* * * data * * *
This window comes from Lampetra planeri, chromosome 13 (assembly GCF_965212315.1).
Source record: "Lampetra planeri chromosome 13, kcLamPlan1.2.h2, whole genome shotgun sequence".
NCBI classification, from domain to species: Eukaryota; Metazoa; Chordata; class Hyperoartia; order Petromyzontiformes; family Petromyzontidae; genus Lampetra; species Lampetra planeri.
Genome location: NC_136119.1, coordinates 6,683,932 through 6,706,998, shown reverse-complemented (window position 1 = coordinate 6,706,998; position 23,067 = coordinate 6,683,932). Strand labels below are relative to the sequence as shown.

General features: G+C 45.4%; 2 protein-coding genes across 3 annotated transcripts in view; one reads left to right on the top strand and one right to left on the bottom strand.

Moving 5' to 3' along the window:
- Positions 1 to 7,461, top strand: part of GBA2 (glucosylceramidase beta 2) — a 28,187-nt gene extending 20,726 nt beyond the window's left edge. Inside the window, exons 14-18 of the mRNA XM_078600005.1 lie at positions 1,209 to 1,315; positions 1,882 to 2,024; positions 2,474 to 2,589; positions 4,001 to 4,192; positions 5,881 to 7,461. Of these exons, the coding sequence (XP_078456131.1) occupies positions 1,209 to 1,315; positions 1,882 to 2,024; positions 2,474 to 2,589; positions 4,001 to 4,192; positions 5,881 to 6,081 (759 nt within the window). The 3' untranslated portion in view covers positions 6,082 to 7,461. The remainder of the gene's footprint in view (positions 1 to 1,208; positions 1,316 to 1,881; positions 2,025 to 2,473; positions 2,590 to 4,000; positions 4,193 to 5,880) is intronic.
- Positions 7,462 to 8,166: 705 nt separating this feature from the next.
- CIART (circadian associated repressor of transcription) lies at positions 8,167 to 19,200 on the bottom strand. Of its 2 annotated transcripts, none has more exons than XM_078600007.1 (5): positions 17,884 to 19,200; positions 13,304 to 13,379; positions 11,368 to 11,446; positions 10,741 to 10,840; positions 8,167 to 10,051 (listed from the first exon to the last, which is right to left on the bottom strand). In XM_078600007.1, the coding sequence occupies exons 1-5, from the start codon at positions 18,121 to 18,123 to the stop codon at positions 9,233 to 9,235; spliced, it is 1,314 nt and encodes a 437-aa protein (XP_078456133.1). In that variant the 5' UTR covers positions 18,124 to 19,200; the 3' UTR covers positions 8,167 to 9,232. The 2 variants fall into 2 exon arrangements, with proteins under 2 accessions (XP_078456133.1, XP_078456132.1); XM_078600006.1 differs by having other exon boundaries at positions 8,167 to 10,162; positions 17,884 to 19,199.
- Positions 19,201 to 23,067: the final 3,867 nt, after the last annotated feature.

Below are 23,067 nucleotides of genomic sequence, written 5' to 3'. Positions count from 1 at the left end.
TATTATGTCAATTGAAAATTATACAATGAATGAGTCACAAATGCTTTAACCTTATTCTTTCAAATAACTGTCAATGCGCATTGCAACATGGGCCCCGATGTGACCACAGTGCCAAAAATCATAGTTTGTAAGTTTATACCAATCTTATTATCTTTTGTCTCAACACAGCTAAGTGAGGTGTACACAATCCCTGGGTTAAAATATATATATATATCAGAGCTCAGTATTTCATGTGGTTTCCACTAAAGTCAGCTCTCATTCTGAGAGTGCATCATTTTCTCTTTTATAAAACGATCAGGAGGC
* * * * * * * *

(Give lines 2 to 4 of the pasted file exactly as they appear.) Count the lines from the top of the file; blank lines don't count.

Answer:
Source record: "Lampetra planeri chromosome 13, kcLamPlan1.2.h2, whole genome shotgun sequence".
NCBI classification, from domain to species: Eukaryota; Metazoa; Chordata; class Hyperoartia; order Petromyzontiformes; family Petromyzontidae; genus Lampetra; species Lampetra planeri.
Genome location: NC_136119.1, coordinates 6,683,932 through 6,706,998, shown reverse-complemented (window position 1 = coordinate 6,706,998; position 23,067 = coordinate 6,683,932). Strand labels below are relative to the sequence as shown.